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New videographer in need of some audio guidance

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Justin Brewer
New videographer in need of some audio guidance
on Nov 25, 2016 at 5:15:48 pm

I have recently come up with a plan to record unknown artists Throughout my state. I REALLY want to give them a good platform to show there stuff on my new YouTube channel. I feel as though I'm obligated to do these artists justice and record for them a great live performance. "Small sessions" is a channel that does something similar to what I want to do. However, I can not for the life of me decipher how they've set up their audio in their videos.

This is my favorite video they've done.

I was hoping someone out there would be able to give me some guidance as to how they could have pulled this off!

I appreciate any guidance or advice on the matter


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Bruce Watson
Re: New videographer in need of some audio guidance
on Nov 25, 2016 at 9:08:16 pm

[Justin Brewer] "I was hoping someone out there would be able to give me some guidance as to how they could have pulled this off!"

I think they have:

That picture shows two handheld cameras and a boomop/mixer for sound. That's what I was thinking when I watched the vid, because it doesn't sound like stereo in my headphones. And that's OK really, the guy and his guitar are pretty much a mono source.

That church is highly reflective; that's natural reverb you're hearing, not post processing. In fact, it doesn't sound like they did much post processing at all -- the singer manages to overload the hall in spots, and they don't bother to correct that much if at all.

As to microphones, I'm betting it's probably just a hyper. I say that because his voice is in the sweet spot, but the guitar is a little out of pattern. What I'd expect from a hyper held a couple of meters back, and half+ a meter as shown in the picture. They might could have done a bit better with a cardioid, say a Sennheiser 8040?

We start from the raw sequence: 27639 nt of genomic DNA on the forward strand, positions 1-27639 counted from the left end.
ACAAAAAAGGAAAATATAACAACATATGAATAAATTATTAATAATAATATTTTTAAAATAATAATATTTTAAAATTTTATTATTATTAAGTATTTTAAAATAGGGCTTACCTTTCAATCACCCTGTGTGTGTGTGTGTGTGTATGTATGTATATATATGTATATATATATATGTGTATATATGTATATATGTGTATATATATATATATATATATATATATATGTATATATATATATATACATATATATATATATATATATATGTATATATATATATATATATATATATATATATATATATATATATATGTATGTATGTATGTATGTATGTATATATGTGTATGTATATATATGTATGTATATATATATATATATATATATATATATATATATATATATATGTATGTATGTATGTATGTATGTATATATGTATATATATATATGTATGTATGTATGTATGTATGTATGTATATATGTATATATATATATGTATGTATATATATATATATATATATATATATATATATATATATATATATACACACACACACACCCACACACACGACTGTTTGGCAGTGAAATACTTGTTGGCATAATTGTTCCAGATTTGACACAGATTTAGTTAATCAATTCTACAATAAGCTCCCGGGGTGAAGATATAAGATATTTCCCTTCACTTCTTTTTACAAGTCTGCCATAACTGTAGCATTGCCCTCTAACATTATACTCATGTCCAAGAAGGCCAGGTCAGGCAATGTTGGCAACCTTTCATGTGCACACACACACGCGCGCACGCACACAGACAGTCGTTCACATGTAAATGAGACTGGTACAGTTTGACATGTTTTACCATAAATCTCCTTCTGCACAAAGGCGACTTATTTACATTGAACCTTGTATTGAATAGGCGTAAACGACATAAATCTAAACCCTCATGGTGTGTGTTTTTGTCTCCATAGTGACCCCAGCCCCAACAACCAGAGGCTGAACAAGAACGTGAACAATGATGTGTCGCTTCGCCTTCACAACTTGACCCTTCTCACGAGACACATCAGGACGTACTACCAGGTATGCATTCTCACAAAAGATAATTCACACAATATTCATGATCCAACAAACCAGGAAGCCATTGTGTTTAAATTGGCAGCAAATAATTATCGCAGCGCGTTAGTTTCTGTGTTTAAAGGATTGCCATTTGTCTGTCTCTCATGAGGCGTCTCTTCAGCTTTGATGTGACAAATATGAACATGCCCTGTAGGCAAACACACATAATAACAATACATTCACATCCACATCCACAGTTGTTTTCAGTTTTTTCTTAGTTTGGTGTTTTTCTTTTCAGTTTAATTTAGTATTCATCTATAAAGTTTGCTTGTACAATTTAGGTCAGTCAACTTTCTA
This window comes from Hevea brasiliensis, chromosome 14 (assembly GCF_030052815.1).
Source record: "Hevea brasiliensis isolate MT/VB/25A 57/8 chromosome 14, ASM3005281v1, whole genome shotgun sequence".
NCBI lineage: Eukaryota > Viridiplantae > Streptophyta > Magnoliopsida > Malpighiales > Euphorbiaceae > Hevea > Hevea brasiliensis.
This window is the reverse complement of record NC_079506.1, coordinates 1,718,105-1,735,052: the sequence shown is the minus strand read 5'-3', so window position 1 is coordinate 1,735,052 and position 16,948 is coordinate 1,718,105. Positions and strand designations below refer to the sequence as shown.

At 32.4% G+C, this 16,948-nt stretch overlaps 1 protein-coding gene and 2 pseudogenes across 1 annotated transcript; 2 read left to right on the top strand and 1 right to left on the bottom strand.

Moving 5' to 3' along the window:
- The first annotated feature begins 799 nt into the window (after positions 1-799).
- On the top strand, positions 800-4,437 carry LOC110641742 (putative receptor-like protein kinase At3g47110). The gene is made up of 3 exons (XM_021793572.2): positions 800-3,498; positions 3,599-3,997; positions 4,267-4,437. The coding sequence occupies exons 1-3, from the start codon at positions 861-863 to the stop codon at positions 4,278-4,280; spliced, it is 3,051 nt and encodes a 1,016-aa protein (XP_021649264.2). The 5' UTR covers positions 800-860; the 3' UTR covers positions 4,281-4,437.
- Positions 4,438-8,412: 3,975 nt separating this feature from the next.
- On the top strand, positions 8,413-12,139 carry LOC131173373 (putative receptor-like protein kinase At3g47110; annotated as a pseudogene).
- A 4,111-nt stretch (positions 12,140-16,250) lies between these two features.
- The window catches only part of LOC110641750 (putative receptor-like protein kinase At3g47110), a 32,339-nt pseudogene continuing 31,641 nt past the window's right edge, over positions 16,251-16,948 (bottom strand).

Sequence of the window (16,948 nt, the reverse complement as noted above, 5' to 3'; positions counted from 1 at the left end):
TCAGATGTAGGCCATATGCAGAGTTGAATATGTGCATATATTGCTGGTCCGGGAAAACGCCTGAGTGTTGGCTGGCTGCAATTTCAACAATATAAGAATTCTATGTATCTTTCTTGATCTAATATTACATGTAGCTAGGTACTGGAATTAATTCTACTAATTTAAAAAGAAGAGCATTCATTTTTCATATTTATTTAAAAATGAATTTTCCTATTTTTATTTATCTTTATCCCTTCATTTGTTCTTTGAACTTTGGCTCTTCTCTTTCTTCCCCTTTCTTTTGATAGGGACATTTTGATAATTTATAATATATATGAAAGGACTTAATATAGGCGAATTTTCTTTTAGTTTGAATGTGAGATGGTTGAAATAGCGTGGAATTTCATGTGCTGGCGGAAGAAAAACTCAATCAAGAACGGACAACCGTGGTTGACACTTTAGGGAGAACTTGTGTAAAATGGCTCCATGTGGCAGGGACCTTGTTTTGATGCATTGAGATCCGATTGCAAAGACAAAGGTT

There are some good solid reasons to do something like this in mono, especially vids you expect to play back on mono players like phones/tablets. You get mono compatibility by definition, you simplify the post processing, and you really simplify capture -- you can do it with a boom pole, like you would dialog, like these guys apparently do.

But... stereo sounds better for music. You could, for example, mount a mid-side (MS) stereo pair (for example, a Sennheiser MKH 30 (figure 8 "side" mic) and an MKH 40 or 8040 (cardioid "mid" mic)) on a boom stand. You get flexibility on the mid mic which can be anything from another figure 8, through cardioid, all the way to omni (which would probably work rather well in that church). MS is coincident, so you automatically get good mono compatibility. You can modify MS in post to change the size of the sound stage which you really can't do well with any other stereo technique. And since it's coincident, you can get both mics in a windbasket (Rycote makes some for exactly this purpose) for those exterior shoots. You could even use a boom op and hand hold MS, but I wouldn't; most listeners strongly object to a moving stereo image. So you should really use a mic stand (boom stand) if you're going to do any stereo work.

There are lots of ways to create a stereo image, MS is just one way. Read up if that's what you want.

And a warning. Good audio is going to take at least as much effort on your part as good video (newbies never believe this, and you probably won't either, but you'll learn over time). People viewing your vids will forgive all kinds of video sins, but they will not forgive bad audio. Bad audio will have them heading somewhere else in seconds. Watch your stats, they will tell the tale.

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